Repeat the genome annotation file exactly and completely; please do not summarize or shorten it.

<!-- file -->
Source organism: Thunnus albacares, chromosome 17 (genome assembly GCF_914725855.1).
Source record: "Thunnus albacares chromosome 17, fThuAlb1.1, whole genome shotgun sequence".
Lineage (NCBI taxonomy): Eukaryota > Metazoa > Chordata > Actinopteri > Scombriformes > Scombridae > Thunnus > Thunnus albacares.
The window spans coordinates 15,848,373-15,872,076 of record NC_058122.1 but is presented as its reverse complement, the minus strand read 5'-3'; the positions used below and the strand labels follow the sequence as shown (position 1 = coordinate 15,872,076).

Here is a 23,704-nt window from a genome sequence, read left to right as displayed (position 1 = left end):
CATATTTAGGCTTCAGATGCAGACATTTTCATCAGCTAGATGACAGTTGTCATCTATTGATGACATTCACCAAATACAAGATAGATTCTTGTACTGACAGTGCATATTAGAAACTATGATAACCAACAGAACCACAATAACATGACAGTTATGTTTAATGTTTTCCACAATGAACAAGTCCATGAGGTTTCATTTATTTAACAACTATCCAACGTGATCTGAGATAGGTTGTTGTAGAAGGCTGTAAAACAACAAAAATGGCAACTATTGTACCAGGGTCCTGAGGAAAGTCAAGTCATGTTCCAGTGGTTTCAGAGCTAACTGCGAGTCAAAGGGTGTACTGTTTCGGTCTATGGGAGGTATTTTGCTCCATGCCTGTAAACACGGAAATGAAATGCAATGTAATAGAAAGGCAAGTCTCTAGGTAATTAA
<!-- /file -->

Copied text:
Source organism: Thunnus albacares, chromosome 17 (genome assembly GCF_914725855.1).
Source record: "Thunnus albacares chromosome 17, fThuAlb1.1, whole genome shotgun sequence".
Lineage (NCBI taxonomy): Eukaryota > Metazoa > Chordata > Actinopteri > Scombriformes > Scombridae > Thunnus > Thunnus albacares.
The window spans coordinates 15,848,373-15,872,076 of record NC_058122.1 but is presented as its reverse complement, the minus strand read 5'-3'; the positions used below and the strand labels follow the sequence as shown (position 1 = coordinate 15,872,076).

Here is a 23,704-nt window from a genome sequence, read left to right as displayed (position 1 = left end):
CATATTTAGGCTTCAGATGCAGACATTTTCATCAGCTAGATGACAGTTGTCATCTATTGATGACATTCACCAAATACAAGATAGATTCTTGTACTGACAGTGCATATTAGAAACTATGATAACCAACAGAACCACAATAACATGACAGTTATGTTTAATGTTTTCCACAATGAACAAGTCCATGAGGTTTCATTTATTTAACAACTATCCAACGTGATCTGAGATAGGTTGTTGTAGAAGGCTGTAAAACAACAAAAATGGCAACTATTGTACCAGGGTCCTGAGGAAAGTCAAGTCATGTTCCAGTGGTTTCAGAGCTAACTGCGAGTCAAAGGGTGTACTGTTTCGGTCTATGGGAGGTATTTTGCTCCATGCCTGTAAACACGGAAATGAAATGCAATGTAATAGAAAGGCAAGTCTCTAGGTAATTAA